Google’s (GOOG) YouTube is once again attempting to work with local news broadcasters with its “News Near You” service, in which viewers are served up news videos relevant to their area — according to their IP addresses.
YouTube claims it could eventually act as a nice incremental revenue stream and, at the least, be an effective form of promotion. However, as often happens in the online world, the economics and ability to meet consumer demand will largely benefit niche services.
Here is why:
Bloggers and aggregrators will still beat the traditional news outlets (whether video or print) to the punch. There will not be much of a need for breaking news videos online since the news will more than likely already be disseminated throughout the Internet by dozens of bloggers and aggregators who aren’t constrained by 1) traditional reporting standards/editing and 2) time needed to produce the video segments. Thus, while some may view the videos after the fact out of interest, it is unlikely these videos will receive much of an audience and news outlets will probably end up mostly uploading some op-ed pieces.
The potential profit isn’t enough to cause broadcasters to dive in wholeheartedly. Sure, a couple guys doing an op-ed piece in a basement for a total cost of maybe $50 might get excited by the advertising split if their video was viewed a couple hundred thousand times. (Which is still unlikely anyway for the overwhelming majority, in our opinion.) But traditional broadcasters will need to earn at least thousands of dollars from each of these clips to make it economically compelling, which we find unlikely given the chances of reaching a large audience.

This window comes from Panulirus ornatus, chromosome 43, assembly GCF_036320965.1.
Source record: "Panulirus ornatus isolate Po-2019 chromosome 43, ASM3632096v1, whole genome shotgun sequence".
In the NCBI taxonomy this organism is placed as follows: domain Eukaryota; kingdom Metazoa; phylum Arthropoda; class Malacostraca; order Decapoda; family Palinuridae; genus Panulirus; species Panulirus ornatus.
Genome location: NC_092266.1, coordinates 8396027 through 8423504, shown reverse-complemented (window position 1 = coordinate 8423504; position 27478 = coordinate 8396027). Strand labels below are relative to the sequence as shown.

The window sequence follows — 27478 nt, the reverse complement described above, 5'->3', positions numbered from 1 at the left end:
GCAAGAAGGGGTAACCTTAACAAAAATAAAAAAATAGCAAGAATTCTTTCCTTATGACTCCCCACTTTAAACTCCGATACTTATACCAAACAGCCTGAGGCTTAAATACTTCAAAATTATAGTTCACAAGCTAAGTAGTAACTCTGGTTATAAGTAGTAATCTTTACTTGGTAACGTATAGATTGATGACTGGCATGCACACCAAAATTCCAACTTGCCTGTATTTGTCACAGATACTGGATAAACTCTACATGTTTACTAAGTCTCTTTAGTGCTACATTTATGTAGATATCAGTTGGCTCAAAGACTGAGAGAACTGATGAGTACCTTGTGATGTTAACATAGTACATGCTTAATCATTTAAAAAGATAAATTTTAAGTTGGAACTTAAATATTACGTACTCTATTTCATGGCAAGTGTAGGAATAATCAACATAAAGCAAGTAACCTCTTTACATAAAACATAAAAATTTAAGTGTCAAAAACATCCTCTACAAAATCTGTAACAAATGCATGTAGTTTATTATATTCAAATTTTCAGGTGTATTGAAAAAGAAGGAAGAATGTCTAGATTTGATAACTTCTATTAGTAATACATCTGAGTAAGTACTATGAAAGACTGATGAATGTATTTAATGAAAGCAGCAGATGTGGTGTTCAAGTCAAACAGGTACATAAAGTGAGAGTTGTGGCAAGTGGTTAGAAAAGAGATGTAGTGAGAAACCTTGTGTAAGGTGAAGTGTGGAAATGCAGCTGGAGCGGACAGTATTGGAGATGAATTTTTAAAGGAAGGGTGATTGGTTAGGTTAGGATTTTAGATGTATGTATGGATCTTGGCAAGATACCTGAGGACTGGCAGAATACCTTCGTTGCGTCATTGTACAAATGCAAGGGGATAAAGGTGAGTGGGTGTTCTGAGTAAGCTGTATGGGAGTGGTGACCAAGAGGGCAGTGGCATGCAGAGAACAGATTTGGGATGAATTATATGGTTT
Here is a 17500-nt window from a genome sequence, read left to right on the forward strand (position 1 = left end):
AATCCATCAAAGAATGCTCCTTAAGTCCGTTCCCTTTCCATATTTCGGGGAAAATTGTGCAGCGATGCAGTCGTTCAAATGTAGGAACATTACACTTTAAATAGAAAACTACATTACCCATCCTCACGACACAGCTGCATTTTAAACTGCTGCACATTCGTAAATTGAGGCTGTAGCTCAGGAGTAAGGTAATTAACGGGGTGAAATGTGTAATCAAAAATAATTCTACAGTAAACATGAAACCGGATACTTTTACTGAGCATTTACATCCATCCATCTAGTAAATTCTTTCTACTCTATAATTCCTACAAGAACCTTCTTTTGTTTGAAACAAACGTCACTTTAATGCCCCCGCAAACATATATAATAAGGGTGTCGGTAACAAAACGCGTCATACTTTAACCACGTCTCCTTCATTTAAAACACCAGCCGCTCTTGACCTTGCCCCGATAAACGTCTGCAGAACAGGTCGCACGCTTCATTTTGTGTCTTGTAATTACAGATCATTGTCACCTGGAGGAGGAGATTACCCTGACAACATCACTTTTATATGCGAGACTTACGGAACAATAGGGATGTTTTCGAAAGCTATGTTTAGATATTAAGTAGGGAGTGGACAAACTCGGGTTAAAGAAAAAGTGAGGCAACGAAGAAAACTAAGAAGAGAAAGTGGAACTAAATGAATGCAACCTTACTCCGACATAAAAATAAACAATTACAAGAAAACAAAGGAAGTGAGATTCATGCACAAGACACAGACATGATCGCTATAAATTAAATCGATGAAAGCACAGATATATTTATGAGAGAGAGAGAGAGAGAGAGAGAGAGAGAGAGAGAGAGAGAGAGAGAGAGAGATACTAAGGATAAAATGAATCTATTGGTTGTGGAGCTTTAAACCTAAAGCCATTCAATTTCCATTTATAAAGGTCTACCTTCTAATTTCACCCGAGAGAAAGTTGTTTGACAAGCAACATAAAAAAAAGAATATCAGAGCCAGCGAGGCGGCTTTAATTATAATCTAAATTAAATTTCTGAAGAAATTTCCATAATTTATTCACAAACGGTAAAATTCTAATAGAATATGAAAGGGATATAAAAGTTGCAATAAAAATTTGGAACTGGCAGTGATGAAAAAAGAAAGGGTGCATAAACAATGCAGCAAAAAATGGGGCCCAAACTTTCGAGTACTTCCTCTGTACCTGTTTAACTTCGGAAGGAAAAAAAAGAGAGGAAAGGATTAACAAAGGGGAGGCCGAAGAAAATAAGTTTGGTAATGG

All things being equal smaller, independent broadcasters will likely play the online game better. Smaller, independent companies tend to be more entrepreneurial than larger ones and, just like bloggers and online publications, independent video producers usually play the internet marketing game better than major ones. Those seeking profit — like vidSF, which was featured in a New York Times article on the subject — will likely cater their programming to those topics most searched for, while local news outlets will upload clips from that day’s news — without regard for what users are searching for. In addition, independent broadcasters likely have more time to promote their clips online.
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